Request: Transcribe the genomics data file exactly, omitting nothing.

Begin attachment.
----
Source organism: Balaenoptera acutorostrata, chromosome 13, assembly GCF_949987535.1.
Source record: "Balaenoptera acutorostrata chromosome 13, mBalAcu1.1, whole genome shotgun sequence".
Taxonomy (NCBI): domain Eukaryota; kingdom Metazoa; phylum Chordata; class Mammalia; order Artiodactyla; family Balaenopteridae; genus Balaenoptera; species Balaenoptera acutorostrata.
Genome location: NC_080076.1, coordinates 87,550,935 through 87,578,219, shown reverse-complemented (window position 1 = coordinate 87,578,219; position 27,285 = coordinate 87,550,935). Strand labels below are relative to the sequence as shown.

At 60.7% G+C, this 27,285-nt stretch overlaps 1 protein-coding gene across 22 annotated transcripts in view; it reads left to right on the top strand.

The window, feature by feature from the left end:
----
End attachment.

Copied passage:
Source organism: Balaenoptera acutorostrata, chromosome 13, assembly GCF_949987535.1.
Source record: "Balaenoptera acutorostrata chromosome 13, mBalAcu1.1, whole genome shotgun sequence".
Taxonomy (NCBI): domain Eukaryota; kingdom Metazoa; phylum Chordata; class Mammalia; order Artiodactyla; family Balaenopteridae; genus Balaenoptera; species Balaenoptera acutorostrata.
Genome location: NC_080076.1, coordinates 87,550,935 through 87,578,219, shown reverse-complemented (window position 1 = coordinate 87,578,219; position 27,285 = coordinate 87,550,935). Strand labels below are relative to the sequence as shown.

At 60.7% G+C, this 27,285-nt stretch overlaps 1 protein-coding gene across 22 annotated transcripts in view; it reads left to right on the top strand.

The window, feature by feature from the left end: